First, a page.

Actress Scarlett Johansson filed a lawsuit in Los Angeles Superior Court on Thursday that alleges Disney breached her contract by releasing the highly anticipated superhero film “Black Widow” on its streaming service, Disney+. The film was released simultaneously on the service and in theaters, which the suit claims broke an agreement between the star and the company. The suit alleges that Johansson agreed that her salary for the film would be based, in large part, on the film’s box office haul.
“To maximize these receipts, and thereby protect her financial interests, Ms. Johansson extracted a promise from Marvel that the release of the picture would be a ‘theatrical release,'” the suit claimed. “As Ms. Johansson, Disney, Marvel, and most everyone else in Hollywood knows, a ‘theatrical release’ is a release that is exclusive to movie theatres. Disney was well aware of this promise, but nonetheless directed Marvel to violate its pledge and instead release the picture on the Disney+ streaming service the very same day it was released in movie theatres.”
Disney (DIS) responded on Thursday saying that “there is no merit whatsoever to this filing” and that the suit is “especially sad and distressing in its callous disregard for the horrific and prolonged global effects of the COVID-19 pandemic.”
“Disney has fully complied with Ms. Johansson’s contract and furthermore, the release of ‘Black Widow’ on Disney+ with Premier Access has significantly enhanced her ability to earn additional compensation on top of the $20 million she has received to date,” a Disney spokesperson said in a statement.
The Wall Street Journal was the first to report the news.
The suit comes at a pivotal moment for Hollywood, as the pandemic has accelerated several trends at once. Streaming has become the focal point of Hollywood while movie theaters and the box office struggle to return to normalcy following a pandemic that ravaged its business.
Disney made big waves when it announced in March that “Black Widow” would be released on Disney+ for an extra charge and in theaters simultaneously. The film had been delayed multiple times because of the pandemic. It was originally set to be released in May of 2020.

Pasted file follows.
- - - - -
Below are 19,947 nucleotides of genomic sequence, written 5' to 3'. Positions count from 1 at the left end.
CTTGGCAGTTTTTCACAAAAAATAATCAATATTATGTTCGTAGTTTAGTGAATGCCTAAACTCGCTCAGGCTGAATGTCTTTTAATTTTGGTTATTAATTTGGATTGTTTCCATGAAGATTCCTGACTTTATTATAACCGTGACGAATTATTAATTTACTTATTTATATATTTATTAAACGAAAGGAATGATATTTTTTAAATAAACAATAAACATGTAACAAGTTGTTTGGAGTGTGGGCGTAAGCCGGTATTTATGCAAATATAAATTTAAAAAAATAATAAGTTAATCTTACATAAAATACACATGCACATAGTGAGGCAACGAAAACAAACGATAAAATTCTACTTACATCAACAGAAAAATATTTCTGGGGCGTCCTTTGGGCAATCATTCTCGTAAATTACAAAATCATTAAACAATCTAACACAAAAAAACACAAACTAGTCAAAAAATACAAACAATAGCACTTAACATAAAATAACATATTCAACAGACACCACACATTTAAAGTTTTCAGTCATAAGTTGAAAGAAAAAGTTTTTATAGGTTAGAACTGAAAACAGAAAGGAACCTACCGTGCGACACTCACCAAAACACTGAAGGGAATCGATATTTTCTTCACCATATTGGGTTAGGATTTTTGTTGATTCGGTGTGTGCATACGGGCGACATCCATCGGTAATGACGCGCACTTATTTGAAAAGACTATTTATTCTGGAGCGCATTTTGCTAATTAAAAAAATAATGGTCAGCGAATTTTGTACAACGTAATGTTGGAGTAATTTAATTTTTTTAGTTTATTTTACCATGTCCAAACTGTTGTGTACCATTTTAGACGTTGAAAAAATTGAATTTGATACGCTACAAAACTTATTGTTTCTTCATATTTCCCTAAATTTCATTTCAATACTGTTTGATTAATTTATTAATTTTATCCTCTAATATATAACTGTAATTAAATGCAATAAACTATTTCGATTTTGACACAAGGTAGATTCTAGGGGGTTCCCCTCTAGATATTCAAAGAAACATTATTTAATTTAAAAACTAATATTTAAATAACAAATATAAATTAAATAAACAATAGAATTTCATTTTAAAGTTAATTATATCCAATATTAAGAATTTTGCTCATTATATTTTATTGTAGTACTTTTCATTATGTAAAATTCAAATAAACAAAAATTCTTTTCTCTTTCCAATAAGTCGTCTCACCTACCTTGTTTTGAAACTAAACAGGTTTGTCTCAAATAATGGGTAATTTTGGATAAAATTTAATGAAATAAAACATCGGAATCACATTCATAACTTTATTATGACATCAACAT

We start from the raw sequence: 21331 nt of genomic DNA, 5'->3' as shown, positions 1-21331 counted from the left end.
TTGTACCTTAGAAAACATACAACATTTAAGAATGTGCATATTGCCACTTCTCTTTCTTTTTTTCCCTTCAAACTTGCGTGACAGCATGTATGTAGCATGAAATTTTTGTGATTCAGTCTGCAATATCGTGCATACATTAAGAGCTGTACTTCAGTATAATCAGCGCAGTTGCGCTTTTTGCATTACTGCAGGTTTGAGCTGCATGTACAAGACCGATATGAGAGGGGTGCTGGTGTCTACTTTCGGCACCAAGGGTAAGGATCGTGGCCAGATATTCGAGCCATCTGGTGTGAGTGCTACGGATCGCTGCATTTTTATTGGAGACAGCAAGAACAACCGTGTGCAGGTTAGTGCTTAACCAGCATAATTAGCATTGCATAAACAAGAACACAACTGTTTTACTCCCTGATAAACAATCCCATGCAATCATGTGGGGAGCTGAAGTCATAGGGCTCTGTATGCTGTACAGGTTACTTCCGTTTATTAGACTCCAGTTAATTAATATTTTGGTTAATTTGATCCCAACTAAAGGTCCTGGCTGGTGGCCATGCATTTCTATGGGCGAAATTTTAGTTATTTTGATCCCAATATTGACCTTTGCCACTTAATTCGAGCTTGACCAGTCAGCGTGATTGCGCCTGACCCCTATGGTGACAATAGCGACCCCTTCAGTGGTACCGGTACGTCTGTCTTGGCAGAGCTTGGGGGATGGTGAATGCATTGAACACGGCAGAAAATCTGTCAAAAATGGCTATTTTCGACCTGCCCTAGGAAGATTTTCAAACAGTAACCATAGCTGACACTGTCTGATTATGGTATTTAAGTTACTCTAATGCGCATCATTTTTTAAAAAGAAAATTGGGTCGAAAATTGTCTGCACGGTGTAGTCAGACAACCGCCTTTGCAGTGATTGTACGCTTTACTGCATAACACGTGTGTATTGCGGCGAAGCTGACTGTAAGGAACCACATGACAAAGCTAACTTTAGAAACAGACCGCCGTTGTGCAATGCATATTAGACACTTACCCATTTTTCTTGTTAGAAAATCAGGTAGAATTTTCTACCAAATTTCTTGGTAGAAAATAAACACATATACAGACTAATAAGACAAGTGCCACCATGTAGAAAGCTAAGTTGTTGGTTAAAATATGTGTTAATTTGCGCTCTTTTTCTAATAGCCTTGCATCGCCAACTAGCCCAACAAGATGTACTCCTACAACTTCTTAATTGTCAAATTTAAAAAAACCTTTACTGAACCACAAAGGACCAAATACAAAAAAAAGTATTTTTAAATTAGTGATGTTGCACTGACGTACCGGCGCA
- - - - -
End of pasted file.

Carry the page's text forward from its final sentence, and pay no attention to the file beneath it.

While other studios have done a same-day streaming and theatrical releases, the “Black Widow” news stood out because Marvel is the biggest blockbuster brand in all of Hollywood, bringing in nearly $23 billion at the global box office since 2008.
Its July 9 release was an immediate success for Disney, in theaters and streaming, bringing in $80 million in its North America opening in theaters and $60 million globally on Disney+. The film’s momentum has slowed down since and now stands at roughly $318 million worldwide, according to Comscore (SCOR). That’s not a huge take for a Marvel film.Other issues have arisen as studios shifted their major blockbusters to streaming as the pandemic continues. Case in point: Warner Bros. reportedly paid star Gal Gadot and director Patty Jenkins each more than $10 million as the studio released “Wonder Woman 1984” on streaming service HBO Max as well as theaters in December. (WarnerMedia owns Warner Bros. and CNN.)
“It’s no secret that Disney is releasing films like Black Widow directly onto Disney+ to increase subscribers and thereby boost the company’s stock price — and that it’s hiding behind Covid-19 as a pretext to do so,” John Berlinski, attorney for Johansson, told CNN Business. “But ignoring the contracts of the artists responsible for the success of its films in furtherance of this short-sighted strategy violates their rights and we look forward to proving as much in court.”
He added that this will “surely not be the last case where Hollywood talent stands up to Disney and makes it clear that, whatever the company may pretend, it has a legal obligation to honor its contracts.”